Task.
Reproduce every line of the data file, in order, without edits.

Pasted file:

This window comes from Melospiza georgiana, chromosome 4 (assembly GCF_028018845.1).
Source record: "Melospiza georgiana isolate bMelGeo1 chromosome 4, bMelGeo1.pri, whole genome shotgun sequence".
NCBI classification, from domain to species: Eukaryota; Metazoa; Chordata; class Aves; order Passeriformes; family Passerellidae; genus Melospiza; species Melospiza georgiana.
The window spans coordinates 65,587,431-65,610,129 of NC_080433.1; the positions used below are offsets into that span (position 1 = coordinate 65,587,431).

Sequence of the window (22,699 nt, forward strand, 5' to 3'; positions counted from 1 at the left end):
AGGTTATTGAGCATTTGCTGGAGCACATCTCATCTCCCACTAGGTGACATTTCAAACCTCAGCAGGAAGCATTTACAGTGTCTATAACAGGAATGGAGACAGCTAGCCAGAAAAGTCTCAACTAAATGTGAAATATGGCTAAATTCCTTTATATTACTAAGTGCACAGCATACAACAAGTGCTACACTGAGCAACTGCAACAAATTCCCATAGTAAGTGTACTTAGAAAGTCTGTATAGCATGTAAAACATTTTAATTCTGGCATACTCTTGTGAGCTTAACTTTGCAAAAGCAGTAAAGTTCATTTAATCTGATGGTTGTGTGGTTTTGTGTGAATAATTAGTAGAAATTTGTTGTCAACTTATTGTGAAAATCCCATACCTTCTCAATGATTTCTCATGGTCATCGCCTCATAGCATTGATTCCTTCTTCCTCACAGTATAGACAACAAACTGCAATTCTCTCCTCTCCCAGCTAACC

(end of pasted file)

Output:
This window comes from Melospiza georgiana, chromosome 4 (assembly GCF_028018845.1).
Source record: "Melospiza georgiana isolate bMelGeo1 chromosome 4, bMelGeo1.pri, whole genome shotgun sequence".
NCBI classification, from domain to species: Eukaryota; Metazoa; Chordata; class Aves; order Passeriformes; family Passerellidae; genus Melospiza; species Melospiza georgiana.
The window spans coordinates 65,587,431-65,610,129 of NC_080433.1; the positions used below are offsets into that span (position 1 = coordinate 65,587,431).

Sequence of the window (22,699 nt, forward strand, 5' to 3'; positions counted from 1 at the left end):
AGGTTATTGAGCATTTGCTGGAGCACATCTCATCTCCCACTAGGTGACATTTCAAACCTCAGCAGGAAGCATTTACAGTGTCTATAACAGGAATGGAGACAGCTAGCCAGAAAAGTCTCAACTAAATGTGAAATATGGCTAAATTCCTTTATATTACTAAGTGCACAGCATACAACAAGTGCTACACTGAGCAACTGCAACAAATTCCCATAGTAAGTGTACTTAGAAAGTCTGTATAGCATGTAAAACATTTTAATTCTGGCATACTCTTGTGAGCTTAACTTTGCAAAAGCAGTAAAGTTCATTTAATCTGATGGTTGTGTGGTTTTGTGTGAATAATTAGTAGAAATTTGTTGTCAACTTATTGTGAAAATCCCATACCTTCTCAATGATTTCTCATGGTCATCGCCTCATAGCATTGATTCCTTCTTCCTCACAGTATAGACAACAAACTGCAATTCTCTCCTCTCCCAGCTAACC